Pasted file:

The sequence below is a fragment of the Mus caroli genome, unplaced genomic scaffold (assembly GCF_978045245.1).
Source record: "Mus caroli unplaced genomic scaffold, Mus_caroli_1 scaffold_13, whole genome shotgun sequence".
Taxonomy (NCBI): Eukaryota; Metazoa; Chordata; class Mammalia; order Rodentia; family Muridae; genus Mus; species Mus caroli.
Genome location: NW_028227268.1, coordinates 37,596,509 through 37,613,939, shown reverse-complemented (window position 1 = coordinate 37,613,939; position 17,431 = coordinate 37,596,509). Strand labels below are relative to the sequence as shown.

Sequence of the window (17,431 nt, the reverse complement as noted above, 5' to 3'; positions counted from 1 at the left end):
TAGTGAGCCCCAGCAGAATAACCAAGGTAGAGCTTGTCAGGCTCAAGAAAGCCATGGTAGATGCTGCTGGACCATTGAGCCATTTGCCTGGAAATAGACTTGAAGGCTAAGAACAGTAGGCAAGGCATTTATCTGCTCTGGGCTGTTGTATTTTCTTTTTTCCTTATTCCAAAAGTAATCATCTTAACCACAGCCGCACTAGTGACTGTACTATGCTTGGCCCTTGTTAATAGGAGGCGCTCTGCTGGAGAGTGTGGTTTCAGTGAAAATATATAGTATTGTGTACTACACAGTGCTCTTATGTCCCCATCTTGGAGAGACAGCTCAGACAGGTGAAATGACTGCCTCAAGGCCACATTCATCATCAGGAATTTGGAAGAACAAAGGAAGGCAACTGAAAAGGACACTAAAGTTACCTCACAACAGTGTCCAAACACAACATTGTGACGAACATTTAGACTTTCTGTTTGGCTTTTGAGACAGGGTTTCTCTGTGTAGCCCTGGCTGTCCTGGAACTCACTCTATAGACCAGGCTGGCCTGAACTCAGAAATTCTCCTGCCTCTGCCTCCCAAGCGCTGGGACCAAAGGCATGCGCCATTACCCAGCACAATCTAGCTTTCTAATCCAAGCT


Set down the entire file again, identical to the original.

The sequence below is a fragment of the Mus caroli genome, unplaced genomic scaffold (assembly GCF_978045245.1).
Source record: "Mus caroli unplaced genomic scaffold, Mus_caroli_1 scaffold_13, whole genome shotgun sequence".
Taxonomy (NCBI): Eukaryota; Metazoa; Chordata; class Mammalia; order Rodentia; family Muridae; genus Mus; species Mus caroli.
Genome location: NW_028227268.1, coordinates 37,596,509 through 37,613,939, shown reverse-complemented (window position 1 = coordinate 37,613,939; position 17,431 = coordinate 37,596,509). Strand labels below are relative to the sequence as shown.

Sequence of the window (17,431 nt, the reverse complement as noted above, 5' to 3'; positions counted from 1 at the left end):
TAGTGAGCCCCAGCAGAATAACCAAGGTAGAGCTTGTCAGGCTCAAGAAAGCCATGGTAGATGCTGCTGGACCATTGAGCCATTTGCCTGGAAATAGACTTGAAGGCTAAGAACAGTAGGCAAGGCATTTATCTGCTCTGGGCTGTTGTATTTTCTTTTTTCCTTATTCCAAAAGTAATCATCTTAACCACAGCCGCACTAGTGACTGTACTATGCTTGGCCCTTGTTAATAGGAGGCGCTCTGCTGGAGAGTGTGGTTTCAGTGAAAATATATAGTATTGTGTACTACACAGTGCTCTTATGTCCCCATCTTGGAGAGACAGCTCAGACAGGTGAAATGACTGCCTCAAGGCCACATTCATCATCAGGAATTTGGAAGAACAAAGGAAGGCAACTGAAAAGGACACTAAAGTTACCTCACAACAGTGTCCAAACACAACATTGTGACGAACATTTAGACTTTCTGTTTGGCTTTTGAGACAGGGTTTCTCTGTGTAGCCCTGGCTGTCCTGGAACTCACTCTATAGACCAGGCTGGCCTGAACTCAGAAATTCTCCTGCCTCTGCCTCCCAAGCGCTGGGACCAAAGGCATGCGCCATTACCCAGCACAATCTAGCTTTCTAATCCAAGCT